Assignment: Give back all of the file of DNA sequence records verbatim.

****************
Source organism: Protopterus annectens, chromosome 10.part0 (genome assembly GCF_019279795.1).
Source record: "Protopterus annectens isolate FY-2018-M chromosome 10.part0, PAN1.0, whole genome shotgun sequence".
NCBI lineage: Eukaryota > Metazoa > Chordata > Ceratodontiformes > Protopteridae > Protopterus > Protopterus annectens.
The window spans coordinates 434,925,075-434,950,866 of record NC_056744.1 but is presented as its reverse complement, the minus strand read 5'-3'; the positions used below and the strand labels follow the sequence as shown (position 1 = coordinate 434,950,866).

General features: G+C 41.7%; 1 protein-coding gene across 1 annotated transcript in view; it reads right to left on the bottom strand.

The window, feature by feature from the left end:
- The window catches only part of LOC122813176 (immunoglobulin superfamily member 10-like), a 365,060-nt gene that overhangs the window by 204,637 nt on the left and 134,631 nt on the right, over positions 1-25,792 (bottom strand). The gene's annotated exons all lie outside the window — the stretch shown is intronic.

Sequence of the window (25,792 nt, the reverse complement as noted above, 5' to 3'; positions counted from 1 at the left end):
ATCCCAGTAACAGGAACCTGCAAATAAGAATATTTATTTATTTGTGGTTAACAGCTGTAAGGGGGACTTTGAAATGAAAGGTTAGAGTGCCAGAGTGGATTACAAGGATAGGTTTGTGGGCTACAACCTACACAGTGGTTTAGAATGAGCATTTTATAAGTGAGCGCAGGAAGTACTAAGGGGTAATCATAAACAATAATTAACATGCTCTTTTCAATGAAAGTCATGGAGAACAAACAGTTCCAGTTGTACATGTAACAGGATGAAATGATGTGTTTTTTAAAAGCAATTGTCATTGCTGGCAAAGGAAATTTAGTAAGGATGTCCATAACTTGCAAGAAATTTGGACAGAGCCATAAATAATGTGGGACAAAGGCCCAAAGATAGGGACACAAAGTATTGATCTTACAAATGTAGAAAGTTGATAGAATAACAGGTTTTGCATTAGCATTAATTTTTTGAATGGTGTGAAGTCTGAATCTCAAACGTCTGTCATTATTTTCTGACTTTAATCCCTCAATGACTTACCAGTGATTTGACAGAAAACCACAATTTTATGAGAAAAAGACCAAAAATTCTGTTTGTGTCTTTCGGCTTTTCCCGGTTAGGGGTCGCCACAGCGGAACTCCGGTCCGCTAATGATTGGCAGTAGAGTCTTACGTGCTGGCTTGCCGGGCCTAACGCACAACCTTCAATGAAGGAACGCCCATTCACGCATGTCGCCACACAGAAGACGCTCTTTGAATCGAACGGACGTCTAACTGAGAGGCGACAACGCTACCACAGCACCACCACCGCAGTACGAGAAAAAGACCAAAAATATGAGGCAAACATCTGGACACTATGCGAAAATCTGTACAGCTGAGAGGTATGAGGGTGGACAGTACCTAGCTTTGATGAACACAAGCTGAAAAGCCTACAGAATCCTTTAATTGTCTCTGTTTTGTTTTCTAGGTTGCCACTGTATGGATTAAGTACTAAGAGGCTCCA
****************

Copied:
Source organism: Protopterus annectens, chromosome 10.part0 (genome assembly GCF_019279795.1).
Source record: "Protopterus annectens isolate FY-2018-M chromosome 10.part0, PAN1.0, whole genome shotgun sequence".
NCBI lineage: Eukaryota > Metazoa > Chordata > Ceratodontiformes > Protopteridae > Protopterus > Protopterus annectens.
The window spans coordinates 434,925,075-434,950,866 of record NC_056744.1 but is presented as its reverse complement, the minus strand read 5'-3'; the positions used below and the strand labels follow the sequence as shown (position 1 = coordinate 434,950,866).

General features: G+C 41.7%; 1 protein-coding gene across 1 annotated transcript in view; it reads right to left on the bottom strand.

The window, feature by feature from the left end:
- The window catches only part of LOC122813176 (immunoglobulin superfamily member 10-like), a 365,060-nt gene that overhangs the window by 204,637 nt on the left and 134,631 nt on the right, over positions 1-25,792 (bottom strand). The gene's annotated exons all lie outside the window — the stretch shown is intronic.

Sequence of the window (25,792 nt, the reverse complement as noted above, 5' to 3'; positions counted from 1 at the left end):
ATCCCAGTAACAGGAACCTGCAAATAAGAATATTTATTTATTTGTGGTTAACAGCTGTAAGGGGGACTTTGAAATGAAAGGTTAGAGTGCCAGAGTGGATTACAAGGATAGGTTTGTGGGCTACAACCTACACAGTGGTTTAGAATGAGCATTTTATAAGTGAGCGCAGGAAGTACTAAGGGGTAATCATAAACAATAATTAACATGCTCTTTTCAATGAAAGTCATGGAGAACAAACAGTTCCAGTTGTACATGTAACAGGATGAAATGATGTGTTTTTTAAAAGCAATTGTCATTGCTGGCAAAGGAAATTTAGTAAGGATGTCCATAACTTGCAAGAAATTTGGACAGAGCCATAAATAATGTGGGACAAAGGCCCAAAGATAGGGACACAAAGTATTGATCTTACAAATGTAGAAAGTTGATAGAATAACAGGTTTTGCATTAGCATTAATTTTTTGAATGGTGTGAAGTCTGAATCTCAAACGTCTGTCATTATTTTCTGACTTTAATCCCTCAATGACTTACCAGTGATTTGACAGAAAACCACAATTTTATGAGAAAAAGACCAAAAATTCTGTTTGTGTCTTTCGGCTTTTCCCGGTTAGGGGTCGCCACAGCGGAACTCCGGTCCGCTAATGATTGGCAGTAGAGTCTTACGTGCTGGCTTGCCGGGCCTAACGCACAACCTTCAATGAAGGAACGCCCATTCACGCATGTCGCCACACAGAAGACGCTCTTTGAATCGAACGGACGTCTAACTGAGAGGCGACAACGCTACCACAGCACCACCACCGCAGTACGAGAAAAAGACCAAAAATATGAGGCAAACATCTGGACACTATGCGAAAATCTGTACAGCTGAGAGGTATGAGGGTGGACAGTACCTAGCTTTGATGAACACAAGCTGAAAAGCCTACAGAATCCTTTAATTGTCTCTGTTTTGTTTTCTAGGTTGCCACTGTATGGATTAAGTACTAAGAGGCTCCA